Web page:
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Police brutality

Unreasonable or excessive use of force by police officers is defined as Police brutality . The term was coined as early as the 19th century. It can include a variety of police behaviours ranging from intimidation, racial profiling and false arrest to physical abuse and even murder.  Police brutality is a common occurrence around the world.

Police brutality in the USA

Studies have shown that most instances of police brutality in the USA go unreported. Recent cases of police brutality in the country have triggered mass protests and led to the formation of social groups and movements demanding greater police accountability. According to independent research, certain USA-specific cultural and historic factors are the cause of police brutality there. These include a potential connection between the proliferation of U.S. wars abroad and the fact that many veterans take jobs as police officers after returning from foreign wars. 

Police brutality in the USA

Police brutality cases 2014

Police brutality cases in 2014 in the U.S. shine a spotlight on the problem. It also reinforced ‘Black Lives Matter’, a movement that campaigns against violence and racism towards black people that was started the previous year. The shooting of an unarmed 18-year-old African American man, Michael Brown, in Ferguson on 9 August 2014, sparked mass protests and drew attention to police brutality in the country. His death, together with that of Eric Garner after he was put in a chokehold and wrestled to the ground by a police officer, and 12-year-old Tamir Rice whose BB gun was mistaken for a real one, were at the centre of the debate about police accountability.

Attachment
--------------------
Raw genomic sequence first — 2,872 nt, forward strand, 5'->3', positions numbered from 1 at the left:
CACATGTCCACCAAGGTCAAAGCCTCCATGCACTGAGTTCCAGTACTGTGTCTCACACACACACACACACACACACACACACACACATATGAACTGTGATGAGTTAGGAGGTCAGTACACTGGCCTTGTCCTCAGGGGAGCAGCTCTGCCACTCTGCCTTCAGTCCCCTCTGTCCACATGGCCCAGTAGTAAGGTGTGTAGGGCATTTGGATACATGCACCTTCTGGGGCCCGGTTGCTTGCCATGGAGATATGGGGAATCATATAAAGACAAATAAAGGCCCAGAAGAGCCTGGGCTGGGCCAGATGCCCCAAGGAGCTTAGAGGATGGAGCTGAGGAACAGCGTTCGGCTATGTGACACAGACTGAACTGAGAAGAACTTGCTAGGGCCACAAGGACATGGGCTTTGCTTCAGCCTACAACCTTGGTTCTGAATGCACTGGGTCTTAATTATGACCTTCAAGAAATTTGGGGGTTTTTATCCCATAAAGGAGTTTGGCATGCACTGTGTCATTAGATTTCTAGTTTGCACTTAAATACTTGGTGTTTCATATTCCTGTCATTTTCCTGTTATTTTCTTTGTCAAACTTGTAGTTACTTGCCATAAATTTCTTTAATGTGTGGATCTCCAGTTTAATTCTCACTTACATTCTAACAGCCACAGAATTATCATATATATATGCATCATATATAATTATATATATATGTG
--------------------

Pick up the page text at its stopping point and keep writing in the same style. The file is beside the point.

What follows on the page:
Protests against police brutality in 2014

Police brutality cases 2015

2015 saw two to three deaths per day at the hands of police, twice the number recorded over the previous decade. Almost 25% of the deceased were mentally ill, some were as young as 16.  Unarmed black Americans are 5 times more likely than unarmed white men to be killed as a result of police brutality. In more than 90% of cases, no officer(s) involved, faced criminal charges.

High-profile police brutality cases of 2015 include:

  • The killing of Samuel DuBose, an unarmed African American man, shot by a police officer during a traffic stop for a missing front license plate.
  • The death of Freddie Gray, a 25-year-old African American man, who received fatal injuries to his spinal cord while being arrested for possessing a flick knife.
  • The shooting of Walter Scott during a traffic stop for an inoperative brake light.

There's still no official database for cases of police brutality

Police brutality cases 2016

There is still no comprehensive official record system for cases of police brutality in the U.S. In 2015, the Guardian launched a police killings database called, ‘The Counted’ and according to that, the majority of victims of police killings die from gunfire. So far, there have been 849 deaths caused by police officers in the USA. 129 of the people killed were unarmed, 80 were shot and 26 people died in police custody. Police brutality cases of 2016 that have received the most media attention include:

  • Death of Alton Sterling, who was pinned to the ground and shot at close range by police officers after a call, alerting them to a man with a gun. A witness to the incident claimed the victim had no gun when he was killed.
  • Death of Philando Castile, shot by an officer during a traffic stop. Castile had a licenced gun and was shot four times as he reached for his licence. His girlfriend who was in the car, live-streamed the aftermath of the shooting on Facebook.

The US Department of Justice has announced that the FBI will create its own database recording the use of force by Police for both lethal and nonlethal law enforcement encounters. The FBI programme intended to help maintain an official police brutality record will begin in 2017.